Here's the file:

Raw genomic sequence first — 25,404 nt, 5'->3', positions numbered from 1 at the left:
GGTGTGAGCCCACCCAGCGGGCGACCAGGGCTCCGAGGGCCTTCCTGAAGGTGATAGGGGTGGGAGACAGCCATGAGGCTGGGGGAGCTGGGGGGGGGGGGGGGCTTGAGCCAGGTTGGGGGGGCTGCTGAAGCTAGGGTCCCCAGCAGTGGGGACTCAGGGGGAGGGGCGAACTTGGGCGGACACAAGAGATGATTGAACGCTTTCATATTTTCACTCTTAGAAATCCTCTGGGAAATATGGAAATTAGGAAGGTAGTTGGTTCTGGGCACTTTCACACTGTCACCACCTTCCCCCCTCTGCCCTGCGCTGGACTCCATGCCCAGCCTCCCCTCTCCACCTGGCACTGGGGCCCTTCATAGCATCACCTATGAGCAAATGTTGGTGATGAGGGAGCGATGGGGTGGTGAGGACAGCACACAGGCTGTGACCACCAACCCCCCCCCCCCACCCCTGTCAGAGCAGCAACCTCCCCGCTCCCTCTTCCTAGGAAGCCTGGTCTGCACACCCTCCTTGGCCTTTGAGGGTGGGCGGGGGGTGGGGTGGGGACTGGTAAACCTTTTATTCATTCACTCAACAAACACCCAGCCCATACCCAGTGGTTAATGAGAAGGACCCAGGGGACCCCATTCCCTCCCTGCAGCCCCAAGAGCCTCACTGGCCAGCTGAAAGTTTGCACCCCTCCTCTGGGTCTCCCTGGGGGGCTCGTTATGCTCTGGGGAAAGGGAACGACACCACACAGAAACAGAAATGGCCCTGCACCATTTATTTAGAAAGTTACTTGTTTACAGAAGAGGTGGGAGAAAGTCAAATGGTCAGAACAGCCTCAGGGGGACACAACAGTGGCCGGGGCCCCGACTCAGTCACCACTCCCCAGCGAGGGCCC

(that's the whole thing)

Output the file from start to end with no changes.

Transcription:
Raw genomic sequence first — 25,404 nt, 5'->3', positions numbered from 1 at the left:
GGTGTGAGCCCACCCAGCGGGCGACCAGGGCTCCGAGGGCCTTCCTGAAGGTGATAGGGGTGGGAGACAGCCATGAGGCTGGGGGAGCTGGGGGGGGGGGGGGGCTTGAGCCAGGTTGGGGGGGCTGCTGAAGCTAGGGTCCCCAGCAGTGGGGACTCAGGGGGAGGGGCGAACTTGGGCGGACACAAGAGATGATTGAACGCTTTCATATTTTCACTCTTAGAAATCCTCTGGGAAATATGGAAATTAGGAAGGTAGTTGGTTCTGGGCACTTTCACACTGTCACCACCTTCCCCCCTCTGCCCTGCGCTGGACTCCATGCCCAGCCTCCCCTCTCCACCTGGCACTGGGGCCCTTCATAGCATCACCTATGAGCAAATGTTGGTGATGAGGGAGCGATGGGGTGGTGAGGACAGCACACAGGCTGTGACCACCAACCCCCCCCCCCCACCCCTGTCAGAGCAGCAACCTCCCCGCTCCCTCTTCCTAGGAAGCCTGGTCTGCACACCCTCCTTGGCCTTTGAGGGTGGGCGGGGGGTGGGGTGGGGACTGGTAAACCTTTTATTCATTCACTCAACAAACACCCAGCCCATACCCAGTGGTTAATGAGAAGGACCCAGGGGACCCCATTCCCTCCCTGCAGCCCCAAGAGCCTCACTGGCCAGCTGAAAGTTTGCACCCCTCCTCTGGGTCTCCCTGGGGGGCTCGTTATGCTCTGGGGAAAGGGAACGACACCACACAGAAACAGAAATGGCCCTGCACCATTTATTTAGAAAGTTACTTGTTTACAGAAGAGGTGGGAGAAAGTCAAATGGTCAGAACAGCCTCAGGGGGACACAACAGTGGCCGGGGCCCCGACTCAGTCACCACTCCCCAGCGAGGGCCC